Despite being baseball’s all-time hits leader, Pete Rose knows what it’s like to be shut out of the sport’s Hall of Fame – and the icon says a few of this year’s snubbed players should have been let into the sacred institution.
On Friday morning, Rose visited Access Hollywood Live to promote his new TLC reality series “Pete Rose: Hits & Mrs.,” and he weighed in on this week’s decision to keep modern day superstars like Barry Bonds and Roger Clemens out of the Hall of Fame over allegations of using performance enhancing drugs during their playing days.
When Billy Bush asked if Bonds, Clemens or Sammy Sosa – who all put up Hall of Fame caliber numbers during their careers but were plagued with scandal – should have been elected, Rose said one name stood out above the rest.
“I’m going to defend one of those guys and I’m probably wrong by doing this… Roger Clemens never failed a drug test. Roger Clemens to this day says he didn’t take steroids. Roger Clemens went to two different courts that ruled in his favor as far as not lying about taking steroids, so who in the hell am I to sit here and say Roger Clemens took steroids?” Rose said, defending the all-star pitcher.
“A lot of guys didn’t get votes yesterday because of assumptions… you know Bonds took steroids… you know [Rafael] Palmeiro flunked a test… you know Sosa flunked a test, so those guys don’t have a leg to stand on. But Roger Clemens, to get 36 or 37 percent [of the vote] was kind of surprising to me,” he added, referring to the required 75 percent of votes needed to be elected into the Hall of Fame.
Rose also said other deserving players were affected by the dark cloud hanging over some of the bigger names in this year’s class.
“There were a lot of good names on that list. A guy who played right here [in Los Angeles] I thought deserved to be there — he’s the best offensive hitting catcher in the history of baseball – Mike Piazza,” Rose explained. “He’s got more home runs, more RBIs, a higher batting average than three Hall of Fame catchers I played against — Johnny Bench, who’s the best all-time overall, Gary Carter, Carlton Fisk. And in my first year I played against Yogi Berra. [Piazza] has got all the records. I don’t quite understand why he didn’t get more votes.
“And the other guy is Craig Biggio. He was the first guy to have 3,000 hits to be on the ballot for the first time and not make the Hall of Fame, since 1945,” Rose added. “And none of those guys who got close yesterday, probably won’t make it next year.”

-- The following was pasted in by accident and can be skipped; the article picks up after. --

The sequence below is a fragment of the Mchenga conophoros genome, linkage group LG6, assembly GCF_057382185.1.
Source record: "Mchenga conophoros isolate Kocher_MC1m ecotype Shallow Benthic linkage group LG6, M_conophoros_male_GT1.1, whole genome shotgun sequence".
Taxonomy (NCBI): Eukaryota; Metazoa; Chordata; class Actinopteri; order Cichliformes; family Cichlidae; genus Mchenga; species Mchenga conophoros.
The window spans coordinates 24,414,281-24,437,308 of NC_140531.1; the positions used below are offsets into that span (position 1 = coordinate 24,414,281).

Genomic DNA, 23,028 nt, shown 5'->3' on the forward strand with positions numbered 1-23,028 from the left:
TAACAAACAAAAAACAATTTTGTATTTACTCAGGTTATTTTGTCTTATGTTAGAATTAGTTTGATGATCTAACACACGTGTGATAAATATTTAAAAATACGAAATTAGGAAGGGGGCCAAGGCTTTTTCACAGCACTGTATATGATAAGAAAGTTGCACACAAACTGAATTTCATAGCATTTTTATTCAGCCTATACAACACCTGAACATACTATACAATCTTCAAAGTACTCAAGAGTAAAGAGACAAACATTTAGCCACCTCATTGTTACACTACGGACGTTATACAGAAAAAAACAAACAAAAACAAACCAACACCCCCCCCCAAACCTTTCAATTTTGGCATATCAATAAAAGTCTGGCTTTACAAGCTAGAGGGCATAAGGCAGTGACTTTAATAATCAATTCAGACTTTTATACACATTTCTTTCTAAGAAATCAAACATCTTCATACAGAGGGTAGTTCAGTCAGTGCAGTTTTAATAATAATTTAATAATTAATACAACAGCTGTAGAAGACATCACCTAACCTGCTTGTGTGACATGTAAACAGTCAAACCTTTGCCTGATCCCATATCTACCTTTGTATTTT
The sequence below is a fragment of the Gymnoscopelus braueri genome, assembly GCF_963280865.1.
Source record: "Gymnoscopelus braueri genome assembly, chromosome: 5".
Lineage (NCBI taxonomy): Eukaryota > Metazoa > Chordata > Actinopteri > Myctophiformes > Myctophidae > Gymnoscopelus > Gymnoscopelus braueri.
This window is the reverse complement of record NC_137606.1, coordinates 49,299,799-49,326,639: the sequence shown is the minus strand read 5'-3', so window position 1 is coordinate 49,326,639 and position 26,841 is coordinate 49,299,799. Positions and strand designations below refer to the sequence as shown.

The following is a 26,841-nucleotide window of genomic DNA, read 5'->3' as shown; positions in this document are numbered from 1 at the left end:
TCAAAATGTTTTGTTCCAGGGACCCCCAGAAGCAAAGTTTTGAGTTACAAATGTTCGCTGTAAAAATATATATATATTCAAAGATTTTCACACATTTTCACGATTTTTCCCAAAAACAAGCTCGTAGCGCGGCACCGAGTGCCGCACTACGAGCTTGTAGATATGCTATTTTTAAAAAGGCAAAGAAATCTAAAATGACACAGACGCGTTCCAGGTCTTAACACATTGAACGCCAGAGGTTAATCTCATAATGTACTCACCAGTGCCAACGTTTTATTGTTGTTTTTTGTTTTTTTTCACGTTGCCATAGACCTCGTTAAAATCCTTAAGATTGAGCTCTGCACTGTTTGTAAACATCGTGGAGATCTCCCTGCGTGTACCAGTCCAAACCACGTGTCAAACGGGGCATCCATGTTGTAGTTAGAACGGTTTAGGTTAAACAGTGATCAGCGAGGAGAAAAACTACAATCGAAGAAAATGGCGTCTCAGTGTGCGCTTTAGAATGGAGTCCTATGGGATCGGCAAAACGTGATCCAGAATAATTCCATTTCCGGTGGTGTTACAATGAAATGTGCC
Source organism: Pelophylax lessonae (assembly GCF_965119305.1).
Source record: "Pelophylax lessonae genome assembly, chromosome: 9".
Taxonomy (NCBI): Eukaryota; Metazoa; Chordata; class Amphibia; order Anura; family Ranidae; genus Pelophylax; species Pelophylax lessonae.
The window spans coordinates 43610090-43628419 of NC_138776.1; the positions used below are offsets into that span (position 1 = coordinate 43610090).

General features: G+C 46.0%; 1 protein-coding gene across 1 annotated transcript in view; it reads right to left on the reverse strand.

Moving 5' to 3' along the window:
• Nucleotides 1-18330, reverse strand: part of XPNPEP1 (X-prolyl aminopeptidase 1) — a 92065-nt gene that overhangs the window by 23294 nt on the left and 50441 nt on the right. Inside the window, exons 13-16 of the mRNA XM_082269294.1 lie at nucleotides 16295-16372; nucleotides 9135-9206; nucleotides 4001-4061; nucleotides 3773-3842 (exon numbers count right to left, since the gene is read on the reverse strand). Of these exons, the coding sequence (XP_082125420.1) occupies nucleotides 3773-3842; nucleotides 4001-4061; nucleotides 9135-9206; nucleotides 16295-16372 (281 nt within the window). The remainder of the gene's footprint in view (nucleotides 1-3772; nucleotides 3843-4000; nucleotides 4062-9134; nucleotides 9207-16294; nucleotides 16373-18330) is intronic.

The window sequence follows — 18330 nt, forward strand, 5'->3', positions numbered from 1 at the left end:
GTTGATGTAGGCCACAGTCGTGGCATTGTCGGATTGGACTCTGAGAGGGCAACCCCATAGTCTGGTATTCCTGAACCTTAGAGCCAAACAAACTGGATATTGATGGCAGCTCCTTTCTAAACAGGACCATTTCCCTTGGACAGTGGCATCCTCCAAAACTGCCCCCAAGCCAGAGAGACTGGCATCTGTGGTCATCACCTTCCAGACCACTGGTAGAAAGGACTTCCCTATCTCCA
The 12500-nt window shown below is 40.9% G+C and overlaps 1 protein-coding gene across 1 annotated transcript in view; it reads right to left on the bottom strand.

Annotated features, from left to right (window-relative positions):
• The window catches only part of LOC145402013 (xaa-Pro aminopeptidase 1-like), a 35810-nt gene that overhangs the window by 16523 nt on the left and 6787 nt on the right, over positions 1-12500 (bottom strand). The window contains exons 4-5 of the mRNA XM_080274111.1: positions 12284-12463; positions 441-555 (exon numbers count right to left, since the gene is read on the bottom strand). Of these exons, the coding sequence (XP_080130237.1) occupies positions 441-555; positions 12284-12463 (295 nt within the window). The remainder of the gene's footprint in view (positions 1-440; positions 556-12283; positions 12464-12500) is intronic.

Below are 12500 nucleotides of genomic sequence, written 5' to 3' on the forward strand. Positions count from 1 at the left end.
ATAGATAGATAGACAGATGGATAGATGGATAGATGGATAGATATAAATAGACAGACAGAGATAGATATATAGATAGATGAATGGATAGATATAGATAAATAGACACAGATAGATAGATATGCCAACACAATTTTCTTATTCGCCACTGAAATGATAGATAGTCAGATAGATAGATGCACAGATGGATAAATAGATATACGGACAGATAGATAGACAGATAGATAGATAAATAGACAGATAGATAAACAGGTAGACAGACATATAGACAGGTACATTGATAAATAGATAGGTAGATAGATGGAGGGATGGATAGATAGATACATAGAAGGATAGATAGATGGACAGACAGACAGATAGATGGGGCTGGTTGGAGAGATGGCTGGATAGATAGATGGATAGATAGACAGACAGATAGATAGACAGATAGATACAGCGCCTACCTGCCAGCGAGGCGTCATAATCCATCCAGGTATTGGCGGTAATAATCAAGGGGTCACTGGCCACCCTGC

As for Rose and his own troubles with being left out of the Hall of Fame following a gambling scandal, he said he’s come to terms with the snub and isn’t losing any sleep over it anymore.
“Are they going to let you in?” Kit Hoover asked Rose, who was accompanied by fiancée Kiana Kim.
“That’s a good question. I guess the question is, ‘Are they going to give you a second chance?’” Rose suggested.
And while he has admitted he did bet on baseball during his career – he played from 1963 to 1986, and managed from 1984 to 1989 – the former Cincinnati Reds star, nicknamed “Charlie Hustle” for the way he played the game, said he never went against his own team.
“I bet on my team [to win]. I bet on my team every night. I loved my guys,” Rose asserted.
All these years later, the now-71-year-old Rose said there is no longer any anger towards the people who decided to keep him out of the Hall of Fame.
“I’m the one who screwed up. I can’t get mad because I’m not in the Hall of Fame. I don’t want you to think that before I go to sleep tonight, I’ll pray I go to the Hall of Fame tomorrow. If I’m ever given that opportunity, I’ll be the happiest guy in the world. But knowing that I messed up, I’m living the consequences – why get mad at somebody?” he added. “I’m at peace with myself for what I did or what I didn’t do. And I think my fans know what I did and I think my teammates know how I approached the game. If I die tomorrow… I’d be happy.”